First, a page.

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nomad

[noh-mad]
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noun
  1. a member of a people or tribe that has no permanent abode but moves about from place to place, usually seasonally and often following a traditional route or circuit according to the state of the pasturage or food supply.
  2. any wanderer; itinerant.
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adjective
  1. nomadic.
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Origin of nomad

1580–90; < Latin nomad- < Greek, stem of nomás pasturing flocks, akin to némein to pasture, graze
Related formsno·mad·ism, nounnon·no·mad, noun, adjectivesem·i·no·mad, nounsem·i·no·mad·ism, noun
Dictionary.com Unabridged Based on the Random House Unabridged Dictionary, © Random House, Inc. 2018

Examples from the Web for nomads

Contemporary Examples

Historical Examples

  • A few people there were, hunters and nomads, living on wild honey and game.

    The Leopard Woman

    Stewart Edward White

  • The nomads of Asia follow the pasturage from month to month.

    Essays, First Series

    Ralph Waldo Emerson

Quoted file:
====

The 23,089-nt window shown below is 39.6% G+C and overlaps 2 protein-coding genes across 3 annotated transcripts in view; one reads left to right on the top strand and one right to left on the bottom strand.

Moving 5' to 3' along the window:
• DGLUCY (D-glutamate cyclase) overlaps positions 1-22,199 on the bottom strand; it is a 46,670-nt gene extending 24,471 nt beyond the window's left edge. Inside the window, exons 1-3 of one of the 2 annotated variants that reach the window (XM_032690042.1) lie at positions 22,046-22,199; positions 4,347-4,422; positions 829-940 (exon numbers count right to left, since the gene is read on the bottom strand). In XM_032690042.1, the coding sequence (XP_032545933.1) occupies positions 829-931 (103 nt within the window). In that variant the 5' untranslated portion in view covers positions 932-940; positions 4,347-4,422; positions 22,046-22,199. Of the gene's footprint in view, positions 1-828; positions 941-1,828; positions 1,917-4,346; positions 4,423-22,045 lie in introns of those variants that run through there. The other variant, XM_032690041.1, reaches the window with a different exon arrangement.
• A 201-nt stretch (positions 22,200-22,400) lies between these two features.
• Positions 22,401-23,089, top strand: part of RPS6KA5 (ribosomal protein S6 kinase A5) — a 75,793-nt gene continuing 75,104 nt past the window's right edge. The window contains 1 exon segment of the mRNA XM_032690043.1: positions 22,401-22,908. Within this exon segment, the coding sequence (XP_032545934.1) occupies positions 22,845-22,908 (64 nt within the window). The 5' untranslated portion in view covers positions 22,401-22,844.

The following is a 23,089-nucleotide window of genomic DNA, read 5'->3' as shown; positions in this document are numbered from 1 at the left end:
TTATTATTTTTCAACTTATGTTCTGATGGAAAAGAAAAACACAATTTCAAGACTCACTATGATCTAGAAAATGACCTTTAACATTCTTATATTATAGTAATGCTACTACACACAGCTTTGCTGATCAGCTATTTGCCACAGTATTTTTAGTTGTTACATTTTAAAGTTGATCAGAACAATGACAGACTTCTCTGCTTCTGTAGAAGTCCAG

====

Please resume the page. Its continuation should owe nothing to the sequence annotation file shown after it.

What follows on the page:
• Most inquirers are chiefly interested in the morals—or immorals—of these nomads.

    The Gypsies

    Charles G. Leland

  • There was no place for them to live but in the caves or as nomads migrating with the animals.

    Space Prison

    Tom Godwin

  • The Mongols, however, are nomads, and their villages are always on the move.

    From Pole to Pole

    Sven Anders Hedin


British Dictionary definitions for nomads

nomad

noun
  1. a member of a people or tribe who move from place to place to find pasture and food
  2. a person who continually moves from place to place; wanderer
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Derived Formsnomadism, noun

Word Origin

C16: via French from Latin nomas wandering shepherd, from Greek; related to nemein to feed, pasture
Collins English Dictionary - Complete & Unabridged 2012 Digital Edition © William Collins Sons & Co. Ltd. 1979, 1986 © HarperCollins Publishers 1998, 2000, 2003, 2005, 2006, 2007, 2009, 2012

Word Origin and History for nomads

nomad

n.

1550s, from Middle French nomade (16c.), from Latin Nomas (genitive Nomadis) "wandering groups in Arabia," from Greek nomas (genitive nomados, plural nomades) "roaming, roving, wandering" (to find pastures for flocks or herds), related to nomos "pasture, pasturage, grazing," literally "land allotted," and to nemein "put to pasture," originally "deal out," from PIE root *nem- "to divide, distribute, allot" (see nemesis).

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Online Etymology Dictionary, © 2010 Douglas Harper